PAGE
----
South Korean horror thriller The Wailing doesn’t play nice. Directed and written with operatic intensity by Na Hong-Jin (The Chaser), played full tilt by its cast and clocking in at 156 minutes, this thing is so gruesome, atmospheric, emotionally wrenching and genuinely hair-raising that, by comparison, it exposes most American horror movies for the silly frauds they usually are.

The Walling unfolds in an isolated countryside village where gruesomely brutal and bizarre murders are occurring like clockwork. The police invariably find the killers lurking at the scene of the crime, covered in festering sores and bellowing inhuman wails if approached. Is the cause of the bizarre outbreaks the poison mushrooms that grow everywhere in the surrounding woods? Is it a zombie plague? Nothing so corny and routine as that, it turns out. 

When the young schoolgirl daughter (Kim Hwan-hee, flat-out brilliant) of a bumbling, likable policeman (Kwak Do-wan) breaks out in red welts and lets loose obscenities, the cop doggedly investigates a mysterious Japanese man (Jun Kunimura), a stranger on whom the locals blame the mysterious occurrences. We wouldn’t dare spoil any of the rest of what happens except to hint—and warn—that Na Hong-Jin continually ratchets up up a sense of dread and evil so thick and clammy that you may find yourself gasping for a letup. There isn’t any, except for some dark, nihilistic satire and humor. Cold comfort, really.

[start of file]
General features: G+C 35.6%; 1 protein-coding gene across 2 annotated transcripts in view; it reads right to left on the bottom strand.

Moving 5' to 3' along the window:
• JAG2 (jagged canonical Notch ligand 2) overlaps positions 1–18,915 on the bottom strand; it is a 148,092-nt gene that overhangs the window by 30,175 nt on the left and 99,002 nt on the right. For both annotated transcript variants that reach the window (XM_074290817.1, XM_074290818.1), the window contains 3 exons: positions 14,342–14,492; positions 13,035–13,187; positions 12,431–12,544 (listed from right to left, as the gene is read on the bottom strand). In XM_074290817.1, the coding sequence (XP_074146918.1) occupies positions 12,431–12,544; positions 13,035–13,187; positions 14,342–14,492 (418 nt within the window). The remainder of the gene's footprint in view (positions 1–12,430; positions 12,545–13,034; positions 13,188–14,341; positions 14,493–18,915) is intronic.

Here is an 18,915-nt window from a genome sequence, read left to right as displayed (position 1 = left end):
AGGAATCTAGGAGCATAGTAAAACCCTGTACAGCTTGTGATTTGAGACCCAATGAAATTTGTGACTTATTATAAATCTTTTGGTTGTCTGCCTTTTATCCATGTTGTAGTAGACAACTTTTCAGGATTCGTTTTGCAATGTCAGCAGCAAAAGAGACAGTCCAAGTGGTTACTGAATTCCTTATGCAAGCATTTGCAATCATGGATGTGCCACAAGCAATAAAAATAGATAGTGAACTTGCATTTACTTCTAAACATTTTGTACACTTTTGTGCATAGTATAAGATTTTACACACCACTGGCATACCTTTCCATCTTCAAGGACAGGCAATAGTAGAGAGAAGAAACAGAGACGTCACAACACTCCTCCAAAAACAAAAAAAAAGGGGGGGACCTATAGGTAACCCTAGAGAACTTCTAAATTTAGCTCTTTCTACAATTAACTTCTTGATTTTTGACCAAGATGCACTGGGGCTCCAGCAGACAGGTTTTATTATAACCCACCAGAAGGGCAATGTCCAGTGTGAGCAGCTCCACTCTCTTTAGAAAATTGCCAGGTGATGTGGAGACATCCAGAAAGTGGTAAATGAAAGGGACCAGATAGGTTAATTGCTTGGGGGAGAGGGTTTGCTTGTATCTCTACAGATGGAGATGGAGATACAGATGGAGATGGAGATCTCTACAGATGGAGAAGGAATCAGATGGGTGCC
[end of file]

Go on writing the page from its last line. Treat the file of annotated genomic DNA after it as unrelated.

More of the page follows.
The Wailing, magnificently shot, composed and edited, features a harrowing exorcism scene (a stunning and highly physical performance by Hwang Jung-min) and the whole movie involves so much animal and avian suffering and sacrifice that somebody should have blown the whistle and called animal protective services. For human viewers, there’s no such protection. The Wailing is a grab-you-by-the-throat stunner, by far the best thrill machine of the year so far.

The Wailing